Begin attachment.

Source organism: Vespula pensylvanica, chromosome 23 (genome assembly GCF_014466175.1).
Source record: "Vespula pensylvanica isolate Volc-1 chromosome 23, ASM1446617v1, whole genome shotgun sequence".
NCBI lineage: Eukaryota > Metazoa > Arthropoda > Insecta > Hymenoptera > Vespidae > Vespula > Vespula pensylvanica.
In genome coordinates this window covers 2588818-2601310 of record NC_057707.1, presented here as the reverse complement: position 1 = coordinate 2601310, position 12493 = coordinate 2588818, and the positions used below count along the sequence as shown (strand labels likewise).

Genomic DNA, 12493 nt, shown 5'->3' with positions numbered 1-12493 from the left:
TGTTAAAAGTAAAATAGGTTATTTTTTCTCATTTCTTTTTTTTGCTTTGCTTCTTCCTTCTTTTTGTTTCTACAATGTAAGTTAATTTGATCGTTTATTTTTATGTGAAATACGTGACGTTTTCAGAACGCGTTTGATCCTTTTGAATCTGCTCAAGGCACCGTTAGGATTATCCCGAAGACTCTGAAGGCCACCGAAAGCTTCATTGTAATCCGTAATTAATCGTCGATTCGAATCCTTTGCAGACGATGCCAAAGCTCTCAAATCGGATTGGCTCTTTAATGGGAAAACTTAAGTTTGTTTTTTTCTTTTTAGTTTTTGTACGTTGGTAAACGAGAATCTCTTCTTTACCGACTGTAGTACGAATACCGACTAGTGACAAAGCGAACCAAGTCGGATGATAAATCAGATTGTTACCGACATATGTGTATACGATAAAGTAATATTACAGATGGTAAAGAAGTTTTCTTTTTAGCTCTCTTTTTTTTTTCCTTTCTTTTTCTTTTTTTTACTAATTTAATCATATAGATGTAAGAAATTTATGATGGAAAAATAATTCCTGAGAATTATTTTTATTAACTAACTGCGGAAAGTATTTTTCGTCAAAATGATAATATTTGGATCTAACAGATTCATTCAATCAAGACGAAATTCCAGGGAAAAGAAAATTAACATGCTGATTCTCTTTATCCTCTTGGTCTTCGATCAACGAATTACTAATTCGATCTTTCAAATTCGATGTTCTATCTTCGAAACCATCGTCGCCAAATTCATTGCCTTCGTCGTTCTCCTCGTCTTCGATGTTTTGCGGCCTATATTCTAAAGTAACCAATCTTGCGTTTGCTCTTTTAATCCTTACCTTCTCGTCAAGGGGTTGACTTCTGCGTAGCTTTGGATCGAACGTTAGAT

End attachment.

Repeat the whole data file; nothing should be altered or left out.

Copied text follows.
Source organism: Vespula pensylvanica, chromosome 23 (genome assembly GCF_014466175.1).
Source record: "Vespula pensylvanica isolate Volc-1 chromosome 23, ASM1446617v1, whole genome shotgun sequence".
NCBI lineage: Eukaryota > Metazoa > Arthropoda > Insecta > Hymenoptera > Vespidae > Vespula > Vespula pensylvanica.
In genome coordinates this window covers 2588818-2601310 of record NC_057707.1, presented here as the reverse complement: position 1 = coordinate 2601310, position 12493 = coordinate 2588818, and the positions used below count along the sequence as shown (strand labels likewise).

Genomic DNA, 12493 nt, shown 5'->3' with positions numbered 1-12493 from the left:
TGTTAAAAGTAAAATAGGTTATTTTTTCTCATTTCTTTTTTTTGCTTTGCTTCTTCCTTCTTTTTGTTTCTACAATGTAAGTTAATTTGATCGTTTATTTTTATGTGAAATACGTGACGTTTTCAGAACGCGTTTGATCCTTTTGAATCTGCTCAAGGCACCGTTAGGATTATCCCGAAGACTCTGAAGGCCACCGAAAGCTTCATTGTAATCCGTAATTAATCGTCGATTCGAATCCTTTGCAGACGATGCCAAAGCTCTCAAATCGGATTGGCTCTTTAATGGGAAAACTTAAGTTTGTTTTTTTCTTTTTAGTTTTTGTACGTTGGTAAACGAGAATCTCTTCTTTACCGACTGTAGTACGAATACCGACTAGTGACAAAGCGAACCAAGTCGGATGATAAATCAGATTGTTACCGACATATGTGTATACGATAAAGTAATATTACAGATGGTAAAGAAGTTTTCTTTTTAGCTCTCTTTTTTTTTTCCTTTCTTTTTCTTTTTTTTACTAATTTAATCATATAGATGTAAGAAATTTATGATGGAAAAATAATTCCTGAGAATTATTTTTATTAACTAACTGCGGAAAGTATTTTTCGTCAAAATGATAATATTTGGATCTAACAGATTCATTCAATCAAGACGAAATTCCAGGGAAAAGAAAATTAACATGCTGATTCTCTTTATCCTCTTGGTCTTCGATCAACGAATTACTAATTCGATCTTTCAAATTCGATGTTCTATCTTCGAAACCATCGTCGCCAAATTCATTGCCTTCGTCGTTCTCCTCGTCTTCGATGTTTTGCGGCCTATATTCTAAAGTAACCAATCTTGCGTTTGCTCTTTTAATCCTTACCTTCTCGTCAAGGGGTTGACTTCTGCGTAGCTTTGGATCGAACGTTAGAT